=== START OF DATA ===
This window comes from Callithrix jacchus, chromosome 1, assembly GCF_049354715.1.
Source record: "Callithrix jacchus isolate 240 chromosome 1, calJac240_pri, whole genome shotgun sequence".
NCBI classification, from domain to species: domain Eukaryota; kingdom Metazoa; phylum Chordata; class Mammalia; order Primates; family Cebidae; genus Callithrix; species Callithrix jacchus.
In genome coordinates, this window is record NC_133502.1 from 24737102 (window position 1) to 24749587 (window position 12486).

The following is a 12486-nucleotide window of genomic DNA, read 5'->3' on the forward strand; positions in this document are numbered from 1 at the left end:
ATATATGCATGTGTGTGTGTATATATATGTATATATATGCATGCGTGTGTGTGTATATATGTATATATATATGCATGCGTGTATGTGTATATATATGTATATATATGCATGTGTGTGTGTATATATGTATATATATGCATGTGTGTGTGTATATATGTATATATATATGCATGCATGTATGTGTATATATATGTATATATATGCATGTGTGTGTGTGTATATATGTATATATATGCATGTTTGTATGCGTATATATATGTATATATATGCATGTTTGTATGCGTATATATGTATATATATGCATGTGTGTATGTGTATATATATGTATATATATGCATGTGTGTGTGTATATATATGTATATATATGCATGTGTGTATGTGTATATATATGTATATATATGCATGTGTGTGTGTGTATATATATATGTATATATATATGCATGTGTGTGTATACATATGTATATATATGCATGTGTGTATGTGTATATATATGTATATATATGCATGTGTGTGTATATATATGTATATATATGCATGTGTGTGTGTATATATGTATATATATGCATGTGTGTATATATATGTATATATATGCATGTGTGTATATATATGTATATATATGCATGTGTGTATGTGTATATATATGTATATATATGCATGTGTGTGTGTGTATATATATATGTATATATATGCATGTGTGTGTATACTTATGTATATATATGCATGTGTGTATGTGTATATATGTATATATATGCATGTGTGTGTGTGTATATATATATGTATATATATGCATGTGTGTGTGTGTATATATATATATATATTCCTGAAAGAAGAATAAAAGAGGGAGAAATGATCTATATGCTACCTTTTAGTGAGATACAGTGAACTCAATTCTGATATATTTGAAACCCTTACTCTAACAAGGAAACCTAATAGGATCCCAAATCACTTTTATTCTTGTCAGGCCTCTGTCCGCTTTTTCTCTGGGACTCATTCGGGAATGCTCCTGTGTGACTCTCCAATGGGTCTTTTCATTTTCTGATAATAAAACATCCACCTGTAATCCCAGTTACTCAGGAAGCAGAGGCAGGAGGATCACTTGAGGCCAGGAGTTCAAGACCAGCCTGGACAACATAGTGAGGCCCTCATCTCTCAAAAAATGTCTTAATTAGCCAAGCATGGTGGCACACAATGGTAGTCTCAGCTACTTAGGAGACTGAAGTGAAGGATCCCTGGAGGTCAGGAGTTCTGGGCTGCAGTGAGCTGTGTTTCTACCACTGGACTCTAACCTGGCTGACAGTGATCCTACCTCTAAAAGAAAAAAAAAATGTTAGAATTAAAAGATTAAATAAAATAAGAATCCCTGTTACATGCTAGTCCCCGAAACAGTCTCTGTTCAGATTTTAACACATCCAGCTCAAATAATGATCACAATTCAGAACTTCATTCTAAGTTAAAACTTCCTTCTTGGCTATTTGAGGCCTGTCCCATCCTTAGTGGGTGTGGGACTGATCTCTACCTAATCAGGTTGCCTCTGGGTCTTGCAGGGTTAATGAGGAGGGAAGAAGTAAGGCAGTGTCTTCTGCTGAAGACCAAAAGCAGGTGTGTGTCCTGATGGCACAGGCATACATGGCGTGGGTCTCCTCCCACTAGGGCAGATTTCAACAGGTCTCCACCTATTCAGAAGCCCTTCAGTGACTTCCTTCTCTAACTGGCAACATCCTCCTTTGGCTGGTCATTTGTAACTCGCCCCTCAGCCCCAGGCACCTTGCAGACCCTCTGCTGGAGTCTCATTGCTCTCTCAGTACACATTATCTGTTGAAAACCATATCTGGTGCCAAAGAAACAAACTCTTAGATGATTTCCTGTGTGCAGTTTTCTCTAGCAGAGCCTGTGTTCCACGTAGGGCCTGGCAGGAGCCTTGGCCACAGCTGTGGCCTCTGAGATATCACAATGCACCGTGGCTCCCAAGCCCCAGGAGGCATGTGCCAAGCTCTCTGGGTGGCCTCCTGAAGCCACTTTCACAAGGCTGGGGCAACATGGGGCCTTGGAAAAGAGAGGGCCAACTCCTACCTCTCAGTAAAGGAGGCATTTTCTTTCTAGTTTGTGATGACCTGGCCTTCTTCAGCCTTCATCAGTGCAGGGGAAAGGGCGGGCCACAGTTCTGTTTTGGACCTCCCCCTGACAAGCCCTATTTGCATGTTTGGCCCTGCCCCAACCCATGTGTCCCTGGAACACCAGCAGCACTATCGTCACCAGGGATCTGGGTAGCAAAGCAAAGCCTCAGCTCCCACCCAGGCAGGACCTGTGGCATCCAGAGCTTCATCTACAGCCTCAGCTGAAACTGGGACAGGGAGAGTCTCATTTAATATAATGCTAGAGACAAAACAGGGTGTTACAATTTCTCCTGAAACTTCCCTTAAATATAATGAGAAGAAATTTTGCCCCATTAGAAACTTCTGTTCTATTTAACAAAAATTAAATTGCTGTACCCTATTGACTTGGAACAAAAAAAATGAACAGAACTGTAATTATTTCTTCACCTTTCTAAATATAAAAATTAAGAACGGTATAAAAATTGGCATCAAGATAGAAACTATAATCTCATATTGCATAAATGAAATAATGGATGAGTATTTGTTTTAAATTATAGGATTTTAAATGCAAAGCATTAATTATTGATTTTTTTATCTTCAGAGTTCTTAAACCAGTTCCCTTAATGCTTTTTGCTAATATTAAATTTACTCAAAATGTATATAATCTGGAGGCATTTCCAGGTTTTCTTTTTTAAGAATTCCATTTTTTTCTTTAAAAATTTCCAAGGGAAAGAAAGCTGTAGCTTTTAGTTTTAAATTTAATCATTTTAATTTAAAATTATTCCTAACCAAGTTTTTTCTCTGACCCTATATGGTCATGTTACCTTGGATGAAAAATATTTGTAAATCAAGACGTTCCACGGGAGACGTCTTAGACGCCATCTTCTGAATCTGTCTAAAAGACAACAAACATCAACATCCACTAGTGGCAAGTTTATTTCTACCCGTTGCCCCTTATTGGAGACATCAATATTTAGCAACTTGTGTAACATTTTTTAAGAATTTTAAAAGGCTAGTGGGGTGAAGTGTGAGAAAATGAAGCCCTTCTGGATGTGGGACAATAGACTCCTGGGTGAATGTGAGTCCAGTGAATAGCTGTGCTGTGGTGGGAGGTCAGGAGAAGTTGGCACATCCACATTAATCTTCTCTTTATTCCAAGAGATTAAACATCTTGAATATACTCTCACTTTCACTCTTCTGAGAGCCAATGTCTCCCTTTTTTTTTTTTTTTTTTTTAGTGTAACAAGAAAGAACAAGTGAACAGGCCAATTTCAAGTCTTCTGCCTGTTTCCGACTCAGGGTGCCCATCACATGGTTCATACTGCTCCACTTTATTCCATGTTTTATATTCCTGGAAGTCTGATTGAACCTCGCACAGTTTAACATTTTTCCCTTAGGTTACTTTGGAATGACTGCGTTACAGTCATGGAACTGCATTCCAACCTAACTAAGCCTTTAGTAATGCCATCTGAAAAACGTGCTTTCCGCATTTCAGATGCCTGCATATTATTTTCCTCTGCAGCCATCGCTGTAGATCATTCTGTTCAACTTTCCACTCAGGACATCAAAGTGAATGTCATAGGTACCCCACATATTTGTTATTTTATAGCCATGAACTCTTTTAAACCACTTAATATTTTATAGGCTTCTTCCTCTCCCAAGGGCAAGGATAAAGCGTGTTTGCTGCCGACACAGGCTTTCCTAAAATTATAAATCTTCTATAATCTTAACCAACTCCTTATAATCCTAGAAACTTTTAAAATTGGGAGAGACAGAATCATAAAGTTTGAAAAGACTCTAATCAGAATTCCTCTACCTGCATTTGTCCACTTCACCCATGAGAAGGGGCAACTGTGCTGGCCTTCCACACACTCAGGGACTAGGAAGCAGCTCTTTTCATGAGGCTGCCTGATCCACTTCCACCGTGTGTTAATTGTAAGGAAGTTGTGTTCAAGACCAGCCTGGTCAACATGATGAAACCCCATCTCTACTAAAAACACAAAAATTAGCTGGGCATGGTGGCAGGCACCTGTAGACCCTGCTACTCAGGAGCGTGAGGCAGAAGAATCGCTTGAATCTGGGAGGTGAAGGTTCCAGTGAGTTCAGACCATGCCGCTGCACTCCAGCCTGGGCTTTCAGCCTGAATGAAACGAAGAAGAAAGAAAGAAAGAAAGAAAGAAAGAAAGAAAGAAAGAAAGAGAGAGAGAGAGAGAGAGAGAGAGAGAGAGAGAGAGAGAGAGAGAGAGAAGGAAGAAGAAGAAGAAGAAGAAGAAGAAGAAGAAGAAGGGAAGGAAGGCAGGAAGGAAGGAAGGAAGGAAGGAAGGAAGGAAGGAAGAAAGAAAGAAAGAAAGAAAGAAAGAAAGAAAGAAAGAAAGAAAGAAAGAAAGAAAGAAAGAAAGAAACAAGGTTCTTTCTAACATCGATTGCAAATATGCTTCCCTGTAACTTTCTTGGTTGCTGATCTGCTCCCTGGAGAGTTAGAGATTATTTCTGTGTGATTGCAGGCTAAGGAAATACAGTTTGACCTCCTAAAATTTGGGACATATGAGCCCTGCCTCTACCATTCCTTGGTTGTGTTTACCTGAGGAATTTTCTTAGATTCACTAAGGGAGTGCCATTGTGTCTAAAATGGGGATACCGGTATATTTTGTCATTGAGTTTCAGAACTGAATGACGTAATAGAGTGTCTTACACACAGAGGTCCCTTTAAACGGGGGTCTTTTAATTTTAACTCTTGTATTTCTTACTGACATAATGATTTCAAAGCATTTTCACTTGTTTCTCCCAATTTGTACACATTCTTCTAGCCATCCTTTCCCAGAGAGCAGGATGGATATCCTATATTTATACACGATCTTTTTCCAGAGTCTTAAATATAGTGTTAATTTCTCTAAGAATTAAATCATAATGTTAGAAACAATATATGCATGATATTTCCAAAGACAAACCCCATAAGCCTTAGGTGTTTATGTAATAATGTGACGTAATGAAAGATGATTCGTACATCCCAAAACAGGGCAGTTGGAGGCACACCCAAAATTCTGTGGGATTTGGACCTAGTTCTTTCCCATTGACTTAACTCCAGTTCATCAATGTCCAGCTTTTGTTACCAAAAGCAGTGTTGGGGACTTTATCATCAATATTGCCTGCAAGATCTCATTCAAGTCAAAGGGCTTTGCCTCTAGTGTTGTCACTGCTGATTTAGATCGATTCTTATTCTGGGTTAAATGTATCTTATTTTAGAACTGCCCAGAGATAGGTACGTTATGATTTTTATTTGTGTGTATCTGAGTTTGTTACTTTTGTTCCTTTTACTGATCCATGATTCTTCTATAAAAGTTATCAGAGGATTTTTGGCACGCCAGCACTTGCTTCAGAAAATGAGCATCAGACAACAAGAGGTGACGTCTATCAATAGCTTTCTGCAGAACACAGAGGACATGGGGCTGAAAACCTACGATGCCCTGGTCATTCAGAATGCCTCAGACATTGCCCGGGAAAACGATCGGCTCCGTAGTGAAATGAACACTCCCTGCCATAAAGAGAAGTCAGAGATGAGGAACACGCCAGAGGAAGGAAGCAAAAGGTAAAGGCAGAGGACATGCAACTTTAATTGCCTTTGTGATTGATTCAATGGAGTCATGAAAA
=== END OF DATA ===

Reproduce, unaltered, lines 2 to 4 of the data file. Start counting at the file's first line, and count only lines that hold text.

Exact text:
Source record: "Callithrix jacchus isolate 240 chromosome 1, calJac240_pri, whole genome shotgun sequence".
NCBI classification, from domain to species: domain Eukaryota; kingdom Metazoa; phylum Chordata; class Mammalia; order Primates; family Cebidae; genus Callithrix; species Callithrix jacchus.
In genome coordinates, this window is record NC_133502.1 from 24737102 (window position 1) to 24749587 (window position 12486).